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Asthma-Free Holiday Tips
The winter holiday season is upon us once again--a time to look forward to parties, gathering with friends and relatives, yummy treats and scrumptious food, and beautiful decorations and worship services. It's also a time for asthmatics to take stock of their asthma triggers and look at how to stay safe and healthy during the holidays.
The following common sense tips can keep you and your loved ones safe and healthy during the holiday season.
1. If traveling, make sure to take along a note from your doctor stating your asthma triggers and/or allergies, be sure all vaccinations are up to date and listed in the doctor's note, and make sure all medications you're taking are listed. Also have your doctor's asthma action plan with your note. Having all this information will help other health care providers in case of an emergency away from home. They will have the necessary information in order to properly care for you.
2. Stock-up on all necessary prescription and OTC (over-the-counter) medications and make sure you have packed them all if you plan to travel for the holidays. Keep emergency inhalers and epi-pens with you at all times.
3. Be sure to get your flu shot. Influenza is one of the most notorious traveling "bugs" during the holidays. Play it safe and be sure you and your family all have flu shots to avoid catching the flu and/or passing it on to others during the holiday season.
4. Wood-burning stoves and fireplaces can produce smoke, increased particulate matter (indoors and out), and noxious gases harmful for those with asthma. Keep exposure time to a minimum, and make sure rooms are well-ventilated in order to keep down smoke and to help keep the air breathable.
5. Remember real Christmas trees can be a source of allergens and asthma triggers. They are not pollinating in the winter, but real trees can harbor mold. A real Christmas tree should be washed outside by using a spray hose and water to clean off allergens. After the tree's washed,be sure to let it dry in a warm, non-moldy area. Once the tree's no longer damp bring it in and decorate as usual.
6. Dust is a common asthma trigger that can be present in items stored for long periods of time. Christmas ornaments and artificial Christmas trees should be thoroughly cleaned after being in storage. Many ornaments can simply be wiped with an electrostatic dust cloth, or with a cloth dampened with warm water. Be careful not to use a dampened cloth on ornaments that have glitter or other fragile embellishments. Fabric ornaments may be washed by hand in warm, sudsy water, then rinsed and dried thoroughly. Artificial Christmas trees can be put in the shower and rinsed with warm water, and then set to dry in a warm, clean spot. Once the ornaments and tree have been cleaned, then decorate as usual.
7. Dust mites are another common asthma trigger that can be present in high concentrations in homes during the winter season. Beds and bedding are places where dust mites thrive. When traveling during the holidays, it's advisable to take along your own bedding such as pillows and blankets, if possible, or at least bring along allergenic pillow cases to use when traveling. It is also advisable to use an allergen face mask, available at many pharmacies. These measures will go a long way in preventing asthma symptoms in those who are sensitive to dust and dust mites.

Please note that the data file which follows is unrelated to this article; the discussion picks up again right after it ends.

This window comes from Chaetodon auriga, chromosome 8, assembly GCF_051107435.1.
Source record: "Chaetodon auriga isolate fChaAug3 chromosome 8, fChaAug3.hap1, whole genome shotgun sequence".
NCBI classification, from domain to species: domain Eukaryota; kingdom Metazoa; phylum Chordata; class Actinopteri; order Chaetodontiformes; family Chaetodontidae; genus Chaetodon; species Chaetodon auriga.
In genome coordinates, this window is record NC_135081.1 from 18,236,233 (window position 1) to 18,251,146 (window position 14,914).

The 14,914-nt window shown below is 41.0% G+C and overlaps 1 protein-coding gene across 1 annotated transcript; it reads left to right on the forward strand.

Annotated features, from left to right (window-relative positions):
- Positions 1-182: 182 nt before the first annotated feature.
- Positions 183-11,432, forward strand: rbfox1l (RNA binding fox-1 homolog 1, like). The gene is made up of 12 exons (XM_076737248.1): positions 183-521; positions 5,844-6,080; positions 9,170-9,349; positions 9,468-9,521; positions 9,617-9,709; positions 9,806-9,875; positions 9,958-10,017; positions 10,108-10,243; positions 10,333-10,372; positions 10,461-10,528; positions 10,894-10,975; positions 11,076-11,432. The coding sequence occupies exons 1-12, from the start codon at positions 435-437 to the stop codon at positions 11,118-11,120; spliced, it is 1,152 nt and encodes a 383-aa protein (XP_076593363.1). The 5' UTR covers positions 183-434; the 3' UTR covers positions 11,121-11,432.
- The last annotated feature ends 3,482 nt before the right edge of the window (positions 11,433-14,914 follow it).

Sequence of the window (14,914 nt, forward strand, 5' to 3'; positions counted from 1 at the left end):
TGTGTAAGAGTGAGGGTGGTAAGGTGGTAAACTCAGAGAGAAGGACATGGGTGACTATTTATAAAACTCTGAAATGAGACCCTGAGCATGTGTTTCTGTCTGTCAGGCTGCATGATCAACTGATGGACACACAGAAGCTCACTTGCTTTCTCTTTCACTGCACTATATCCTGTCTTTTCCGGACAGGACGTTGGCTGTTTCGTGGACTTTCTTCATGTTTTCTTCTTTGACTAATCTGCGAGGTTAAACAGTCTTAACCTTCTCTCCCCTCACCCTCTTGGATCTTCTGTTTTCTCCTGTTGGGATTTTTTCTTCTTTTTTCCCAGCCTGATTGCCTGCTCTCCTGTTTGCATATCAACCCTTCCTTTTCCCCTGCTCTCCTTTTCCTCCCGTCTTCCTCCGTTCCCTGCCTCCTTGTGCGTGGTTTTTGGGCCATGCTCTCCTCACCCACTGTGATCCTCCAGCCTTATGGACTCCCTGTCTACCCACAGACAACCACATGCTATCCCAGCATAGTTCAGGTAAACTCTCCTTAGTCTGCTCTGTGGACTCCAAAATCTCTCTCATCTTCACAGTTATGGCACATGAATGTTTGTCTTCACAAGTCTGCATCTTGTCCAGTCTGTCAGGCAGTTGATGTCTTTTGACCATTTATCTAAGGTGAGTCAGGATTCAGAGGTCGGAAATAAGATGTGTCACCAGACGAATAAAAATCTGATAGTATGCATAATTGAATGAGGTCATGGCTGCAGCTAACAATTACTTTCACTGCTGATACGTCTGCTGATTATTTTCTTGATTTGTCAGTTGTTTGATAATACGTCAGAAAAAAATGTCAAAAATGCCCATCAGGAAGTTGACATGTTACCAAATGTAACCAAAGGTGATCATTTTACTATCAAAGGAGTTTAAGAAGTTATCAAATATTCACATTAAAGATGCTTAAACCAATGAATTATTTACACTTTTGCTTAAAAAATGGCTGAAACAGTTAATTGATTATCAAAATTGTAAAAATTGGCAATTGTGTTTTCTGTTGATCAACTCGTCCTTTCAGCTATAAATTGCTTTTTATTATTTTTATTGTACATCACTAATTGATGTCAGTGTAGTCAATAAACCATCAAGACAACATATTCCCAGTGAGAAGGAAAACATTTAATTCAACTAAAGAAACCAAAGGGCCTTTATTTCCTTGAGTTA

8. Food allergies are another common cause for asthma flare-ups during the holidays. To avoid trouble, be sure to talk with relatives and friends beforehand to let them know about your food allergies. You might also check to see if it's OK with them to bring some foods of your own; that way you know exactly the dish's ingredients and that it is completely safe for you to eat.
9. Beware of scents that are used in many different items for the holidays. Candles, room sprays, potpourri, and many other items are commonly used during the holiday season. Many of these are asthma triggers due to the chemicals and the high concentration of scented oils. Avoidance is the best policy, but in case that's not possible, you might consider wearing a face mask especially made for allergies. These can be found in pharmacies in many stores, and can be a very helpful tool to avoid an asthma flare-up or an asthma attack during the holidays.
10. Cold air is also a common asthma trigger. When cold air hits your airways it can bring on bronchospasm, leading to an asthma attack. If going outdoors in frigid temperatures, be sure to remember to cover your nose and mouth with a face mask and/or a scarf. This will help to warm the air you breathe before it comes in contact with your airways.
By following these common sense tips, you and your loved ones can have a very happy, safe and asthma-free holiday season.
Wishing you and yours all the best and happy holidays!
Please check out my new book Asthma Tips & Advice
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